Spring clean your sleep routine

Spring clean your sleep routine

Adjusting to a change in sleep schedules can be difficult for kids, especially when screen time is involved. Looking at a screen, such as a phone, tablet or the TV, too close to bedtime can make it difficult to wind down. In fact, sleep experts have found that the blue light emitting from screens can delay melatonin production, sending sleepy cues to your brain minutes to even hours later than you might like.

“Screen time before bed can also simply be activating, exciting and mask our own thoughts about the prior day or the day ahead. Once the screen is “off,” it takes time for our brain to power down as well,” says Dr. Innessa Donskoy, a pediatric sleep specialist at Advocate Children’s Hospital.

In addition to any traditional “spring cleaning,” Dr. Donskoy advises parents to also use this time of year to reset their child or teen’s sleep schedule and to help improve their overall sleep habits. One way is for parents to collaborate with their child or teen to create a “screens-off contract.” The goal? To try and get kids/teens off their phones and devices for at least one full hour before bedtime.

“We want to set our kids/teens up for the success to even be able to feel sleepy by not exposing them to this light,” explains Dr. Donskoy.

Implementing this extra buffer can be a helpful tool to transition into relaxing, which is a necessity for falling asleep. This allows kids and parents to discover what can be added to the bedtime routine in lieu of extra screen time.

“The screen time we take away doesn’t mean going to bed earlier. It can be a chance to discover what we enjoy, what relaxes us and what helps put the day away,” explains Dr. Donskoy. “Maybe it’s a chat together about the day or doing a calming activity together as a family, like a puzzle or card game. Solo activities like reading, drawing or journaling can also be good alternatives to screen time.”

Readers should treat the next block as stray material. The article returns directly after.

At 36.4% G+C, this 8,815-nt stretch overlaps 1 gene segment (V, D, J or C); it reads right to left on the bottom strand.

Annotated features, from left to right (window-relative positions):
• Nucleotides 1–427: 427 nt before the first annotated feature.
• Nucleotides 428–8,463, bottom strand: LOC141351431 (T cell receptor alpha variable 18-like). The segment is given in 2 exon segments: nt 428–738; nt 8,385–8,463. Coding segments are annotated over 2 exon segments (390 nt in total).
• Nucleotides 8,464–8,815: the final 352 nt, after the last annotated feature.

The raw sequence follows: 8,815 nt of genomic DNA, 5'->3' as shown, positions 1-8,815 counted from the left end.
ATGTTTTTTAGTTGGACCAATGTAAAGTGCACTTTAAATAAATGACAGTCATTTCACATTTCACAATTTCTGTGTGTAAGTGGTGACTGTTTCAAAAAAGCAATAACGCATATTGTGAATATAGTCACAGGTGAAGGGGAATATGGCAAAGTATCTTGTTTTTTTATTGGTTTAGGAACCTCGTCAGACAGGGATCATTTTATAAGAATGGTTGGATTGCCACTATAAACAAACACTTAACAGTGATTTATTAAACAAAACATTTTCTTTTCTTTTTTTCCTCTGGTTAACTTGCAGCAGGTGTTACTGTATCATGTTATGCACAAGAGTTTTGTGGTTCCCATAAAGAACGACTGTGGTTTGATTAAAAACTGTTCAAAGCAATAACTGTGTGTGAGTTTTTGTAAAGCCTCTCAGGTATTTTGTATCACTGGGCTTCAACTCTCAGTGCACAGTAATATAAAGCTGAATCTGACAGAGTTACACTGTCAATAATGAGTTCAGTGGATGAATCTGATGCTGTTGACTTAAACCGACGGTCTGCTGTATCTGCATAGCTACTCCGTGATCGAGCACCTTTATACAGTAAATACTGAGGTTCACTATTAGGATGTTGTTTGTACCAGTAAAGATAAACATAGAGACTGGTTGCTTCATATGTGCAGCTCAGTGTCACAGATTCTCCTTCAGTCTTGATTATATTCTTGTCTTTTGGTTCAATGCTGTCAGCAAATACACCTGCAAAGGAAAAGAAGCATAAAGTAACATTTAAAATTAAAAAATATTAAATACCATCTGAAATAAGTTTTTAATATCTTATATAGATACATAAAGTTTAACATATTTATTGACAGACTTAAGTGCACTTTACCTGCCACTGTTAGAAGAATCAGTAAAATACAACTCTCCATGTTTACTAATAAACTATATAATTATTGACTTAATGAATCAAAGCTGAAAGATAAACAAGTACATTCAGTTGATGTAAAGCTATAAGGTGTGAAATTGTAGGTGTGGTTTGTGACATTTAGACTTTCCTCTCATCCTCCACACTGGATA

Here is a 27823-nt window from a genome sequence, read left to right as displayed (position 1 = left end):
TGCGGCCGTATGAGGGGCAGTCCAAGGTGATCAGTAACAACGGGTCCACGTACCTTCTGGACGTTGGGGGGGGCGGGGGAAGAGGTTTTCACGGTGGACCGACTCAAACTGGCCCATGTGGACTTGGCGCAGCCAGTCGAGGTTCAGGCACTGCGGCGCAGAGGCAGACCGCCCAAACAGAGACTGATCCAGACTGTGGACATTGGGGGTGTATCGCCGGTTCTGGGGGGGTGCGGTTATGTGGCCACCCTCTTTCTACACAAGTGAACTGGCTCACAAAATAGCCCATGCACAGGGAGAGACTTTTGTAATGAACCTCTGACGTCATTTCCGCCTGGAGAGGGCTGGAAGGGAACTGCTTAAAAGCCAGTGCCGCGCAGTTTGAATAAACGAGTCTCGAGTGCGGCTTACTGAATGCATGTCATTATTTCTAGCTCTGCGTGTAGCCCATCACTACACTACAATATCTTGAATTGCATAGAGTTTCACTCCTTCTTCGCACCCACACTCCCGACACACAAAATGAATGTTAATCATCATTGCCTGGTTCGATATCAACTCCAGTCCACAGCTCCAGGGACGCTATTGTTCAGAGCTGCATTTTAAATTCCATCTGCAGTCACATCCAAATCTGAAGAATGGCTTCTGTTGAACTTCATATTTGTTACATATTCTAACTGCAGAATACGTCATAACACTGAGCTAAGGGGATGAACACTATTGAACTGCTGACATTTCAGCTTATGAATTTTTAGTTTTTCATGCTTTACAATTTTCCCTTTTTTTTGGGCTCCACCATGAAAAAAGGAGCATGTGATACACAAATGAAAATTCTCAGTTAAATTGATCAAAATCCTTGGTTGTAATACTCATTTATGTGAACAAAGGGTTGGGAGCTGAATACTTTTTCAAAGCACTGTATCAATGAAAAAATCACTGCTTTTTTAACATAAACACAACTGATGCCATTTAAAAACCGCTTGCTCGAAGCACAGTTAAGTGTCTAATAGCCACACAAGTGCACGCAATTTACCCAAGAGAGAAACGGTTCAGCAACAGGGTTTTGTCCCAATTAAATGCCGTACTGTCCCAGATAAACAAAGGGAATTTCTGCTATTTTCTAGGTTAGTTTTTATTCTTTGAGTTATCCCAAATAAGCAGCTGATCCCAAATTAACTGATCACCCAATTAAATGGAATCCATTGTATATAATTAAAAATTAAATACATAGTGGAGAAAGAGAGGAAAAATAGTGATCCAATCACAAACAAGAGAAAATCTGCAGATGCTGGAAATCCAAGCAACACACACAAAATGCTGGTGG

While having a completely electronics-free hour before bedtime is ideal, making that transition can be tricky at first. Dr. Donskoy says one useful first step is transitioning to an audio-only podcast, or calming music or white noise rather than a screen. Eventually, it will become a habit. Dr. Donskoy adds that this “screens-off” tactic also will help with waking up in the morning.

“Light exposure in the morning does the same thing as it does at night – it turns off our sleepy cues. Which is why a consistent wake up time is also key,” she says.

If your child struggles with sleep, help is available. Learn more about childhood sleep disorders and find a pediatric sleep specialist in IL or WI.

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About the Author

Lee Batsakis
Lee Batsakis

Lee Batsakis, health enews contributor, is a public affairs coordinator with Advocate Children’s Hospital. She graduated from Western Michigan University with a degree in public relations and has worked in health care since 2013. Outside of work, she enjoys reading, exercising, and spending time with her fiancé and two dogs.